“All the old bigwigs are brought out into the open as if they were somehow responsible for a great industrial achievement, while the workers are presented as natives and barbarians who can be greeted but have to be kept at a distance.

“It is a disgrace that a Labour Government should allow this to continue. I also felt that this great Scottish occasion was just an opportunity for the London Establishment to come up and lord it over the Scots.”

Gibson calls this insight “gold dust” as it shows a British minister understood the injustice which created the momentum for independence – and therefore the logic behind burying the McCrone Report.

Gibson said: “I think it’s important to see analysis of much later, because we understand now that it was because of the potential of oil that made the middle classes see for the first time that we were being held back, despite the resources we held – and that’s how the SNP managed to take off in 1974, and that’s why the McCrone Report is so important.”

The "It’s Scotland’s Oil" campaign developed to highlight the effect, on both old and new Scot, that poor living conditions were having. One poster (pictured below) illustrated statistics of hypothermia in Scotland at the time.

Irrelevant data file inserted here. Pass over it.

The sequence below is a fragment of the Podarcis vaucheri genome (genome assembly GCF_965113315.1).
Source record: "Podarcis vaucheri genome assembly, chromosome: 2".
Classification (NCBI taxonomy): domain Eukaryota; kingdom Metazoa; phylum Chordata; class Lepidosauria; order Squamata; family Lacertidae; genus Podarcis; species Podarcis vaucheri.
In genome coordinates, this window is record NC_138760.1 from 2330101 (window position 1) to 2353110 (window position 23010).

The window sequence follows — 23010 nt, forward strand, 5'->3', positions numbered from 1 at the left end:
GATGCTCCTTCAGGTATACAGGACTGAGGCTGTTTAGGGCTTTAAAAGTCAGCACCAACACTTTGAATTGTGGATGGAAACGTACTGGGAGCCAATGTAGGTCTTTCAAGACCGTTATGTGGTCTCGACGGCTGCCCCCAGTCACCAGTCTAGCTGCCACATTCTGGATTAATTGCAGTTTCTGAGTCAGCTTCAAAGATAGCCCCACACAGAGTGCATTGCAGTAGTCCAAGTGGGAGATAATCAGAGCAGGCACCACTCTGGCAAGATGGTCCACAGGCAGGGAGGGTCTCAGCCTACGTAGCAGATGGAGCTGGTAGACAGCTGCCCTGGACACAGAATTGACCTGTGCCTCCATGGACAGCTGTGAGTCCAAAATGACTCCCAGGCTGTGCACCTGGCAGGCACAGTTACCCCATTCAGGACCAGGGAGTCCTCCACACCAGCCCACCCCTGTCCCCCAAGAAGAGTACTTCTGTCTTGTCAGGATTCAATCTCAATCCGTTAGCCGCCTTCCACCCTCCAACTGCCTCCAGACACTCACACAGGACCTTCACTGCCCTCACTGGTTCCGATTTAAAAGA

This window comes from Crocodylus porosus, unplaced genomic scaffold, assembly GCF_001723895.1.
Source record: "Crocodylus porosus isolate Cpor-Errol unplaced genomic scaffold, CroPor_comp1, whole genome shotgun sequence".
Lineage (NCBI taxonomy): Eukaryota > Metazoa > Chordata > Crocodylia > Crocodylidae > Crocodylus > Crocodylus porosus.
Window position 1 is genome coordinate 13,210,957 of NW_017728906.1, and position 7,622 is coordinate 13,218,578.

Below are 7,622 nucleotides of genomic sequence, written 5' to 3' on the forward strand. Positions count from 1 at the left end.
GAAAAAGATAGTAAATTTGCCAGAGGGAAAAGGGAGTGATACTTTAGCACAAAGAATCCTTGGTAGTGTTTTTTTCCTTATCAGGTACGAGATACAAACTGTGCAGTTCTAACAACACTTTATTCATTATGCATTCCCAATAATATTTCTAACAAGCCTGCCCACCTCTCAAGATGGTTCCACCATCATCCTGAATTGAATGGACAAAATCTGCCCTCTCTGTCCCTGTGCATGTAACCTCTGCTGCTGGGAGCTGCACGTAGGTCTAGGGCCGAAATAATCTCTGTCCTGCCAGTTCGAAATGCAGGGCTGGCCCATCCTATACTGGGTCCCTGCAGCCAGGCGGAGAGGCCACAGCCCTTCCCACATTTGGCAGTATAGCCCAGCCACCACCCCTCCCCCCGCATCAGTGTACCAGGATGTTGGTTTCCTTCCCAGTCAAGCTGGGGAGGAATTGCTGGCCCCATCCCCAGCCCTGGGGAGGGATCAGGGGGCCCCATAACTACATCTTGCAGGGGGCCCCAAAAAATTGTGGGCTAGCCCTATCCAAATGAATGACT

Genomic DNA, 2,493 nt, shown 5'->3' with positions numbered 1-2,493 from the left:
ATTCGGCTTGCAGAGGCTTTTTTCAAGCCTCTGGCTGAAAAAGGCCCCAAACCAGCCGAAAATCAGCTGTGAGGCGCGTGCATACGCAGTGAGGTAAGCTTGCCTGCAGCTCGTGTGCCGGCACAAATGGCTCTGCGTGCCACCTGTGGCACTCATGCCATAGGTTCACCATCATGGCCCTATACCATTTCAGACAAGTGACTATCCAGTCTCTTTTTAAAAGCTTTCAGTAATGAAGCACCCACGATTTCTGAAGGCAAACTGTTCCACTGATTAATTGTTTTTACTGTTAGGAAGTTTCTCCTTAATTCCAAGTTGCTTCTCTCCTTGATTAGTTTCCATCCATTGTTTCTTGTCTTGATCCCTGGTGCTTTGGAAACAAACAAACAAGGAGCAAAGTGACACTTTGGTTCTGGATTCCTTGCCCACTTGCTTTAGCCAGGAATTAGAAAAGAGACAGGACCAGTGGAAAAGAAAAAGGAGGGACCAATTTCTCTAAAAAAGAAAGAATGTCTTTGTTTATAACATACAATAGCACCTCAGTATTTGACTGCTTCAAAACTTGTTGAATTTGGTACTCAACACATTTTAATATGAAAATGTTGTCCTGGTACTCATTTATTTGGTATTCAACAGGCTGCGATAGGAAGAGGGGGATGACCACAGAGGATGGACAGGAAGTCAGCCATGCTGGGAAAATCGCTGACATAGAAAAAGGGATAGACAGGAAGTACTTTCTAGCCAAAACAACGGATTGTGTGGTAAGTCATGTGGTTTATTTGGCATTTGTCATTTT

The National: Campaign materials from the 1970sCampaign materials from the 1970s (Image: Archive)

“It was a powerful message and when Margaret Bain, who then became Margaret Ewing, raised this in the Commons she was dismissed but it’s absolutely true – and the irony of irony is that today, it’s absolutely the same.”

Gibson argues that Scotland’s main enemy when it comes to energy is the Labour party. He further argues that Keir Starmer’s vision for Scotland is the same as Harold Wilson’s, the prime minister who received the McCrone Report in 1974.

He said: “They want to use Scottish resources to help England heat itself, power itself and to meet its net zero targets. They want to use our renewable resources that we have now, to help England.

“I think it would be important to use the focus of the oil campaign now. It’s all being repeated and if Starmer came to power, it’s exactly what he would do – he’s not interested one bit on what happens in Scotland, just that we produce the energy he needs.”

On the ground

In the October 1974 General Election, the SNP gained their best result to date. They won 11 MPs and managed to get over 30% of the vote across Scotland.

The force behind the growing SNP was the discovery of oil as well as their successful "It’s Scotland’s Oil" campaign.

John and Cecilia Rees became members of the SNP during the campaign and were regularly out leafleting in Lochgoilhead, as they continue to do so now as organisers with their local group, AyeFyne.

John was brought up in Surrey and when he moved up to Scotland in the 1970s, he could see the stark difference between Scotland and England.